3. 3.      On the form, place a list-box control called cboBookSelectMulti, with the row source blank. Set its MultiSelect property to Extended. Give it three columns and make the width of the first column zero. Finally, set its Visible property to False.
  4. 4.      Place three buttons on the form footer as illustrated.

The concept is this: In the AfterUpdate event of cboPublisherSelect, we execute code to populate the list of titles and then make it visible. Similarly, if cboPublisherSelect is null, we hide the list of titles. (Listing C shows the code required to do this.)

When you open the form now, it should resemble Figure B.

Figure B
The form opens with the list box hidden.

This is pretty much a standard technique for classic MDBs. There are a few small differences:

  • ·        The cboPublisherSelect combo box references a stored procedure rather than a table or query.
  • ·        The SELECT statement that we build in the AfterUpdate event invokes a user function and passes a parameter to it.
  • ·        All objects are referred to using the prefix dbo.

Most if not all migrants from MDB to ADP have no prior acquaintance with the concept of object ownership. In a nutshell, a database can have two objects of the same name if their owners are different. To distinguish them, SQL uses the owner name as a prefix. As the developer, you are dbo. When you run the program, Access can see the object that is actually called dbo.ap_PublisherSelect, but other users cannot. Thus, the prefix dbo. Now when other users run the program, Access will be able to find these objects.

The buttons on the footer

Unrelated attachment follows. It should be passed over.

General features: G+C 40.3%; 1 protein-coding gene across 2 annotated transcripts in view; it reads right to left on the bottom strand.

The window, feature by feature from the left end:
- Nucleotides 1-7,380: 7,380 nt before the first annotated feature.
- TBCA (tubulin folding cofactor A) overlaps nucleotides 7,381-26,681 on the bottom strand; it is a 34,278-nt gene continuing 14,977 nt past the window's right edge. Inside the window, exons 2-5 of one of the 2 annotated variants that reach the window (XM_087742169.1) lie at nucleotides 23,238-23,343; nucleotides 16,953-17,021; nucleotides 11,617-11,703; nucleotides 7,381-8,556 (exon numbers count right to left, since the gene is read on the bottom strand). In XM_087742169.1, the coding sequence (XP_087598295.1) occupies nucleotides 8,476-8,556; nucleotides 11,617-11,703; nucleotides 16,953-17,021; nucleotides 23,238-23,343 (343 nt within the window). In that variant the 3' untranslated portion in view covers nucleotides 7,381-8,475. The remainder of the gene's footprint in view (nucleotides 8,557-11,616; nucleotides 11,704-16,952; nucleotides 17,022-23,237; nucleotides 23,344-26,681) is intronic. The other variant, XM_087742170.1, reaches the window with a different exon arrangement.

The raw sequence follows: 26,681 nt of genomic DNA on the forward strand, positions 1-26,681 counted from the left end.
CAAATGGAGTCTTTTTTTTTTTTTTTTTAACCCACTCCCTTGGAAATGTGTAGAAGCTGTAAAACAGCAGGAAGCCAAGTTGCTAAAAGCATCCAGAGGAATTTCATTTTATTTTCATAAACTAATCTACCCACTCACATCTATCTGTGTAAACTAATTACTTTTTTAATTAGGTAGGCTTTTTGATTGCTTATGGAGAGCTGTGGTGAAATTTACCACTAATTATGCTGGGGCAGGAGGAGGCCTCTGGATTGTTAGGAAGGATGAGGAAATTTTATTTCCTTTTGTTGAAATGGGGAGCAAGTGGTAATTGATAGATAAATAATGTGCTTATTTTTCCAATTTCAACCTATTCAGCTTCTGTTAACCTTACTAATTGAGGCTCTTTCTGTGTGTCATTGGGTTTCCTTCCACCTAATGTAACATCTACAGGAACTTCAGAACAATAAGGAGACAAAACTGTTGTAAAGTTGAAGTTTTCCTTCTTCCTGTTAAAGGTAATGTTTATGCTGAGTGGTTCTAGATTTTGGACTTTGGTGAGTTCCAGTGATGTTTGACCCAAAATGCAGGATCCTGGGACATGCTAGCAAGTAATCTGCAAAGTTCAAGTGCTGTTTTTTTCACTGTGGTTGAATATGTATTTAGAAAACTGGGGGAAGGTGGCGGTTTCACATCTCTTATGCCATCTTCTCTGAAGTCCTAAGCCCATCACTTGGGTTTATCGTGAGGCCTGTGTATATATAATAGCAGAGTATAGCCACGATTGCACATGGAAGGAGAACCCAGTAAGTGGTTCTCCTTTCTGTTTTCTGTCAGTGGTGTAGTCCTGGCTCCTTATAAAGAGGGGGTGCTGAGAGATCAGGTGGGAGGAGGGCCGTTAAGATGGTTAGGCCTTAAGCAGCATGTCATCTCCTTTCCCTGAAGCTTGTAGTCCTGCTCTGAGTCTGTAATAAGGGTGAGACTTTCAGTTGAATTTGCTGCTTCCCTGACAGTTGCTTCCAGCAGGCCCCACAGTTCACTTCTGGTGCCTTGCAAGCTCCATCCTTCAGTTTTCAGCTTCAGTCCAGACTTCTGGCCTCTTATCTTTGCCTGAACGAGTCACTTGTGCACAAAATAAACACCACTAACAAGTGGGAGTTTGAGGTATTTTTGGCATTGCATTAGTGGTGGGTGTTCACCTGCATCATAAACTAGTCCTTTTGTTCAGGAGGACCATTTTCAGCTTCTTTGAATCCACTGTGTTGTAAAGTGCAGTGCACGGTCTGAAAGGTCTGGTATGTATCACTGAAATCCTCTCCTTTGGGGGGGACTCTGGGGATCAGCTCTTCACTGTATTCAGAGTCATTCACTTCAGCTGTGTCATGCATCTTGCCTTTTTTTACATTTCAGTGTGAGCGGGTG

In creating this form, we imagined a situation in which the selected books would be processed in some way. For example, you might insert some rows in an OrderDetails table or raise the price 10 percent. The brief code attached to the buttons illustrates two uses. The first button concatenates the titles into a string for MsgBox. The second constructs a typical SQL IN() clause that you might use in insert, update, or delete commands. Listing D shows the code for the OnClick events of the first two buttons:

One more detail: the use of the function q(), whose purpose is to wrap a string in single quotes. SQL Server thinks that strings in double quotes are column references, while Access thinks single quotes announce comments:
Public Function q(v As Variant) As String
    Const sq As String = “‘”
    q = sq & v & sq
End Function

This function neatly sidesteps the problem. Note that the function receives a value of any type and wraps it in quotes, even if it’s a number. Why? Because SQL understands this. To prove this, write a query like the following:
SELECT     dbo.discounts.*
FROM         dbo.discounts
WHERE     (discount = ‘10.5’)

SQL Server doesn’t care that the column in question is decimal(5). The syntax still works, so you can skip any code that tests the data type. Wrap everything in quotes and be done with it.

The stored procedure approach
The next version executes a parameterized stored procedure to populate the titles list. To build this form, open the previous form in design mode and save it with a new name. Open the code window and remove the code from the AfterUpdate event of cboPublisherSelect. Replace it with the code in Listing E.

This approach is only slightly different from the previous one. The main difference is that rather than construct a SQL SELECT statement, we execute a stored procedure. With large result sets, this approach will be significant, because SQL Server will have the advantage of statistics, self-tuning, and so on, whereas the SELECT statement approach forces recompilation every time.